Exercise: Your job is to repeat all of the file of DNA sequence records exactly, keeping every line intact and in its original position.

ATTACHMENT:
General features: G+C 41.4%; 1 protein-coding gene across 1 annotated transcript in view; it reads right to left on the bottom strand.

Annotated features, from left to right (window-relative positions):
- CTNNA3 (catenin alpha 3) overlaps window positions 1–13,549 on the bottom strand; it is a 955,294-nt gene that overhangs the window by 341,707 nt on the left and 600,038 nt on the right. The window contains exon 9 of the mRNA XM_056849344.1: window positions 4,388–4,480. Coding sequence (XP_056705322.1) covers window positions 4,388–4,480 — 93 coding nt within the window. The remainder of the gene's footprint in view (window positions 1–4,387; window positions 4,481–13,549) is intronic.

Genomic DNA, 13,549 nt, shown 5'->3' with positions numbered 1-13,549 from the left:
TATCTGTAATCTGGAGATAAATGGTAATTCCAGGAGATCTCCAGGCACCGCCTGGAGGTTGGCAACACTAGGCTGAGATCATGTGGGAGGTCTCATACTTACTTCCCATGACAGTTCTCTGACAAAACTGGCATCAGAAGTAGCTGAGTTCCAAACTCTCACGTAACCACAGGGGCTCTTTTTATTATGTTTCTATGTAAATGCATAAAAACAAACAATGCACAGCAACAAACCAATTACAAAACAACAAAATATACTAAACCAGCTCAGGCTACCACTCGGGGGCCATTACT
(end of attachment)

General features: G+C 41.4%; 1 protein-coding gene across 1 annotated transcript in view; it reads right to left on the bottom strand.

Annotated features, from left to right (window-relative positions):
- CTNNA3 (catenin alpha 3) overlaps window positions 1–13,549 on the bottom strand; it is a 955,294-nt gene that overhangs the window by 341,707 nt on the left and 600,038 nt on the right. The window contains exon 9 of the mRNA XM_056849344.1: window positions 4,388–4,480. Coding sequence (XP_056705322.1) covers window positions 4,388–4,480 — 93 coding nt within the window. The remainder of the gene's footprint in view (window positions 1–4,387; window positions 4,481–13,549) is intronic.

Genomic DNA, 13,549 nt, shown 5'->3' with positions numbered 1-13,549 from the left:
TATCTGTAATCTGGAGATAAATGGTAATTCCAGGAGATCTCCAGGCACCGCCTGGAGGTTGGCAACACTAGGCTGAGATCATGTGGGAGGTCTCATACTTACTTCCCATGACAGTTCTCTGACAAAACTGGCATCAGAAGTAGCTGAGTTCCAAACTCTCACGTAACCACAGGGGCTCTTTTTATTATGTTTCTATGTAAATGCATAAAAACAAACAATGCACAGCAACAAACCAATTACAAAACAACAAAATATACTAAACCAGCTCAGGCTACCACTCGGGGGCCATTACT